Frontier Odyssey: The Lives and Legacy of Cynthia and Quanah Parker
Pulitzer Prize winner Glenn Frankel, author of the recent bestseller, “The Searchers: The Making of an American Legend,” will take part in a two-day symposium on Cynthia Ann and Quanah Parker in the spring. The symposium will take place on two consecutive days, April 17-18, in the Sixth Floor Parlor of the Main Library.
On Thursday, April 17, at 12:30 p.m., F. Todd Smith (University of North Texas) and Joaquín Rivaya-Martínez (Texas State University) will examine the lives of Cynthia Ann Parker and Quanah Parker in the larger context of nineteenth century Comanche-Anglo relations.
On Friday, April 18, at noon, Frankel, Randi Tanglen (Austin College), and Dustin Tahmahkera (Southwestern University) will examine the ways in which these events have been portrayed in popular culture, focusing on the captivity narrative in American literature and film. Professor Frankel, who is chair of the School of Journalism at the University of Texas at Austin, will discuss his book, a history of the Parker Raid in 1836 and its development as an iconic western by director John Ford featuring John Wayne, at a Friends of the Library meeting at 7:30 p.m. that evening (see page 4 for a review of the book).
All events will be free and open to the public.
In conjunction with the symposium, the Center will bring to campus the photographic exhibit, “The Story of Cynthia Ann and Quanah Parker,” a collection of 45 photographs on loan from the Texas Lakes Trail Heritage Program, and will be held in the Library Parlor from April to May, 2014.
Environmentalist Author William deBuys
William deBuys, author of seven books on the environment, will deliver a lunchtime presentation on his most recent book, A Great Aridness: Climate Change and the Future of the American Southwest (Oxford University Press, 2012). Often mentioned alongside such authors as John McPhee and Wallace Stegner, Bill deBuys is a scholar who speaks and writes with passion about environmental stewardship. In A Great Aridness, deBuys ranges from Las Vegas to Mesa Verde to the Glen Canyon Dam as he examines the implications of a drier future for the American Southwest. His work transcends the regional, however. For example, his work also examines the U.S.-Mexico border, the dependence of both countries on the Colorado River, and its implications for the ongoing immigration debate. DeBuys explains why we should care about these places, and asks us to consider the national and international importance of climate change in the Southwest.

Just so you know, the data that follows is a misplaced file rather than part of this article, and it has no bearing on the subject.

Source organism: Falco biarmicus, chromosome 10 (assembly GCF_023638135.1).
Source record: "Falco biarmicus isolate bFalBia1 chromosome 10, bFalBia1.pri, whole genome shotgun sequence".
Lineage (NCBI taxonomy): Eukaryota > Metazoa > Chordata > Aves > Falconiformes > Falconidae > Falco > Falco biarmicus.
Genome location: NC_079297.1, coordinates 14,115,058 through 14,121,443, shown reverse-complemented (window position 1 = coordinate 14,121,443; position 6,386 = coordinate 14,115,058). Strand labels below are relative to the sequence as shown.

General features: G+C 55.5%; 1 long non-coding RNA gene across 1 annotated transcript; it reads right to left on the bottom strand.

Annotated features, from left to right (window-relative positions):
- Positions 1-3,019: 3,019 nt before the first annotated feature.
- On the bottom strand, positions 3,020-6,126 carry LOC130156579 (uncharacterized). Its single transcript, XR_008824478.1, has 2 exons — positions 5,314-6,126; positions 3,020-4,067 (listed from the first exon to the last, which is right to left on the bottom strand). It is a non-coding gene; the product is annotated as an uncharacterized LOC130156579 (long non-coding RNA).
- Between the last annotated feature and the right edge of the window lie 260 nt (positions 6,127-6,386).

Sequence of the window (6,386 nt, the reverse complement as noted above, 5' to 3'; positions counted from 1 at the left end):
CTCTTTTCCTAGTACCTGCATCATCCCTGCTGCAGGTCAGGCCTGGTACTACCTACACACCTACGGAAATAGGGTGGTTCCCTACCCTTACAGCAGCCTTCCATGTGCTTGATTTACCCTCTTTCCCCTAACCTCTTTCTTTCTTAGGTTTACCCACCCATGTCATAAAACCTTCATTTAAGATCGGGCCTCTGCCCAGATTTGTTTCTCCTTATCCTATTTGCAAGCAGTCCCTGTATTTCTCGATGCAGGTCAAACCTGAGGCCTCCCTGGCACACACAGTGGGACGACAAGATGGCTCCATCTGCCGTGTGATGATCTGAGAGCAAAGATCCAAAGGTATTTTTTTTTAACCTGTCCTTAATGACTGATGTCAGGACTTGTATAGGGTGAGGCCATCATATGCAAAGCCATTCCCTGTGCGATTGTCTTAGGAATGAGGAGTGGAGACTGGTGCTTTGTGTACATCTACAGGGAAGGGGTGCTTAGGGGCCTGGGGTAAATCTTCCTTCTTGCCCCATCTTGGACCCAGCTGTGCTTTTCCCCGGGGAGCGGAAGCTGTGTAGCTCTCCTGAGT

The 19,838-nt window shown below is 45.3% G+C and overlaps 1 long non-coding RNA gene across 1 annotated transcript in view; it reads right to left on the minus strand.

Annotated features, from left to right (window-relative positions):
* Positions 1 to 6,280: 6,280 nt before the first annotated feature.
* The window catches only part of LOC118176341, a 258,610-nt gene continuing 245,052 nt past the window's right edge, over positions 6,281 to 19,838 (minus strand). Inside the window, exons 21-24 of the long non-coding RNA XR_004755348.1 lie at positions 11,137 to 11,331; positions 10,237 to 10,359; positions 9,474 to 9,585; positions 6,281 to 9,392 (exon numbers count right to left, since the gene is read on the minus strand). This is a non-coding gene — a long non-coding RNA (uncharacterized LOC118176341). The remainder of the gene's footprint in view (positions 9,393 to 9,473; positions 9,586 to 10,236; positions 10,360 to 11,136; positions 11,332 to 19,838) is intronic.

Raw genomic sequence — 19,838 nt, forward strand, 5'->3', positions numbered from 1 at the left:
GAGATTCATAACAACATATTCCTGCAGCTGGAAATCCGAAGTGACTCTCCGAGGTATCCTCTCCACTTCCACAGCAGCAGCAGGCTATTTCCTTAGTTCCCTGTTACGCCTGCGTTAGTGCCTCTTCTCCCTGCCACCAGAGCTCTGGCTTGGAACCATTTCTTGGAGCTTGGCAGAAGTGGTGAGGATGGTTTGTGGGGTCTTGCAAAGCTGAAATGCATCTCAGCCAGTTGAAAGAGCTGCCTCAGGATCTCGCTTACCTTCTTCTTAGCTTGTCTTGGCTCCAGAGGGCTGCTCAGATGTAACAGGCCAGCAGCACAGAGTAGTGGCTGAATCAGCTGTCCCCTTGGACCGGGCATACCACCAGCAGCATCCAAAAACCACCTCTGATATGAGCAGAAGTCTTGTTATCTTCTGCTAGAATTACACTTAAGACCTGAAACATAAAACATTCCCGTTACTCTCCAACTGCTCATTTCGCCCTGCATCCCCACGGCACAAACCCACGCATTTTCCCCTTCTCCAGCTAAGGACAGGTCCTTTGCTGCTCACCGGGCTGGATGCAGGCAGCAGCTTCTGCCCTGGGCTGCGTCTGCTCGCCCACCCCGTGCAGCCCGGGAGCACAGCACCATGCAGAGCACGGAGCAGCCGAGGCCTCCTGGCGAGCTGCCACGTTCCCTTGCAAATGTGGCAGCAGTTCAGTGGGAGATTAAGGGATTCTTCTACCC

De Buys’s earlier works include Enchantment and Exploitation: The Life and Hard Times of a New Mexico Mountain Range (University of New Mexico Press, 1985); River of Traps (University of New Mexico Press, 1990), which was recognized as a New York Times Notable Book of the Year and was one of three finalists for the Pulitzer Prize in general non-fiction in 1991; Salt Dreams: Land and Water in Low-Down California (University of New Mexico Press, 1999); and Seeing Things Whole: the Essential John Wesley Powell (Shearwater Press, 2001). DeBuys is currently working on a book of the Southwest’s most iconic sites, such as Acoma, the Grand Canyon, and Carlsbad Caverns.